Hotel franchisor Choice Hotels International (NYSE: CHH) beat the Street's expectations in what was expected to be a tough first-quarter operating environment. The only problem is that Choice's room has no view.

The company reported net income of $18.6 million, up 14% from a year ago. Revenue grew 12% from last year's first quarter, and revenue per available room (RevPAR) rose 2.7%. Hotel and room counts increased by 4% and 3.5%, respectively. Choice is looking for 5% domestic unit growth for the full year, but it guided RevPAR growth lower to 2%, from 3% previously.

Some terminations in the international segment tempered the stronger domestic growth, but repositioning in the international portfolio should now be tapering off.

Even though the numbers were good, though, the company doesn't do much group booking in which reservations are typically made well in advance, and that means it lacks the same visibility as other operators. Furthermore, some of its brands are particularly exposed to the vacation traveler, and high gas prices could have an impact on that segment of business this summer.

Unlike larger industry players such as Marriott (NYSE: MAR) Starwood (NYSE: HOT) and Hilton, Choice franchises only to operators. As a result, new franchisees are very profitable to the company's scalable business model, but the availability of credit to those franchisees could hamper growth. Because its own capital needs are limited, Choice historically has sought to return value to shareholders through dividends and especially share repurchases.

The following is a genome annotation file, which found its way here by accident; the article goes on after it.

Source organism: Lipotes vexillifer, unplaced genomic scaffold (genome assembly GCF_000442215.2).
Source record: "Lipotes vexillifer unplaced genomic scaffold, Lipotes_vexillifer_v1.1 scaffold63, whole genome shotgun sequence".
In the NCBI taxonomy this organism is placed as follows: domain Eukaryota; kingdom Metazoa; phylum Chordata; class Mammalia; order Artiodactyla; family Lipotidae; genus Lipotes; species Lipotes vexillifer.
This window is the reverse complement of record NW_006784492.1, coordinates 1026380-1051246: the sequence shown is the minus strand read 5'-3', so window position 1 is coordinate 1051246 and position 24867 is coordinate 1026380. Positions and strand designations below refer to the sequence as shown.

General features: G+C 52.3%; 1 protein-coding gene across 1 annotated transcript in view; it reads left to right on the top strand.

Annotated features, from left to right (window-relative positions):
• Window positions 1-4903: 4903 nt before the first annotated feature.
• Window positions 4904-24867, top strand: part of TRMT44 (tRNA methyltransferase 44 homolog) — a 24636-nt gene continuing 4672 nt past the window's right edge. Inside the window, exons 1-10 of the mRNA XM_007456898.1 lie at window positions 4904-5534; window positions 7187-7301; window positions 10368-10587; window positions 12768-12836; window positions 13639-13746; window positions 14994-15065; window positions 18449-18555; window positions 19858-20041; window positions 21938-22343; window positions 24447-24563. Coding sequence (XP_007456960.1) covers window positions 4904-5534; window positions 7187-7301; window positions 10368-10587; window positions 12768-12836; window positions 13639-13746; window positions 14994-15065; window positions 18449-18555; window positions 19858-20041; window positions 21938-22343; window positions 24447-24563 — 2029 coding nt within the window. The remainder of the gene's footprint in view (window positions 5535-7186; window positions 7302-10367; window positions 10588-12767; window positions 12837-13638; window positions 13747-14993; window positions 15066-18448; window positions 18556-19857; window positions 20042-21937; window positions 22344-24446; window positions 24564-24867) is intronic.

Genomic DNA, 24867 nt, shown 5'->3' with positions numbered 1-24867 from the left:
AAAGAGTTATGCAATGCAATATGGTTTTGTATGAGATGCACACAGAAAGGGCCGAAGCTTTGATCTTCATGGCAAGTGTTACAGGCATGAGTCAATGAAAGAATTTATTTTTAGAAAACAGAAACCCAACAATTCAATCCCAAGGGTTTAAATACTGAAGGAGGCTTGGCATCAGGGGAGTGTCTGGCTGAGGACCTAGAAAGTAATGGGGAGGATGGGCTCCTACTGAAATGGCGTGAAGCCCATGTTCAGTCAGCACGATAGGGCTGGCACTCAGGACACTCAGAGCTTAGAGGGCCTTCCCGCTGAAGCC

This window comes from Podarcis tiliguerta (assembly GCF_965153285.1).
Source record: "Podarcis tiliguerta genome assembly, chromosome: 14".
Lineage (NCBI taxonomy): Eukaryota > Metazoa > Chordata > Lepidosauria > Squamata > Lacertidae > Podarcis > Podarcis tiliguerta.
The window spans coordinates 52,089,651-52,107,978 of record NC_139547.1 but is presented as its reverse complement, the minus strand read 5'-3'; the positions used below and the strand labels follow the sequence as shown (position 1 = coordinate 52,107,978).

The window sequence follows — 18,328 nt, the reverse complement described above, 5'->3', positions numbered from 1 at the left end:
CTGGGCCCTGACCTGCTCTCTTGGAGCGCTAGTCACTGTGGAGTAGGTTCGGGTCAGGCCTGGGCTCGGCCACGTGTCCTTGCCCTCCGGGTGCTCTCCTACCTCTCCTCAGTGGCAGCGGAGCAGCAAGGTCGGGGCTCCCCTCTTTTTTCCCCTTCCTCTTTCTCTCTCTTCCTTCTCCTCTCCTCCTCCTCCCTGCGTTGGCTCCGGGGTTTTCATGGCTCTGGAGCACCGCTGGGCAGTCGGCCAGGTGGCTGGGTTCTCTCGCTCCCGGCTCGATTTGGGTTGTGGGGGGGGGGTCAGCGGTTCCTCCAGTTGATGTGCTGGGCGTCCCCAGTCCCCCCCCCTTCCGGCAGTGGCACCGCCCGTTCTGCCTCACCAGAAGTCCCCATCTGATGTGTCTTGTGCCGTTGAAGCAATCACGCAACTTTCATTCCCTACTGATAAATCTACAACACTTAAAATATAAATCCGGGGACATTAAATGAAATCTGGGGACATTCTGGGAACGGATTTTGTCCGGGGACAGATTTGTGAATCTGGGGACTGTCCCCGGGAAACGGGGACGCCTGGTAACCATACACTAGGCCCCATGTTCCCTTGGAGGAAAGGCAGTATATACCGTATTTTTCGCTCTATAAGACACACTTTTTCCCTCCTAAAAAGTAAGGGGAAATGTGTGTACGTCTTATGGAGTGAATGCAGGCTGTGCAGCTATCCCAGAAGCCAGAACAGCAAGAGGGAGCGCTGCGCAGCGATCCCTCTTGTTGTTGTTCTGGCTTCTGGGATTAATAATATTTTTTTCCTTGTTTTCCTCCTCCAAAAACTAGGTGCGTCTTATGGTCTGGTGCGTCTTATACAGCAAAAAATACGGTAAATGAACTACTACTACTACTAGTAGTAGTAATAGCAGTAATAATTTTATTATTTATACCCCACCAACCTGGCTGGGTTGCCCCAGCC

Management seems to be relying on industrywide forecasts in its projections and is appropriately conservative in its guidance. But the reality remains that operations are somewhat offset by the lack of visibility in an economically uncertain time. Eventually, of course, the malaise will pass, and business and vacation travelers will be back in force. When that happens, Choice appears to be well positioned.

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Fool contributor Steven Renaldi does not own shares of any companies mentioned. The Motley Fool has a disclosure policy.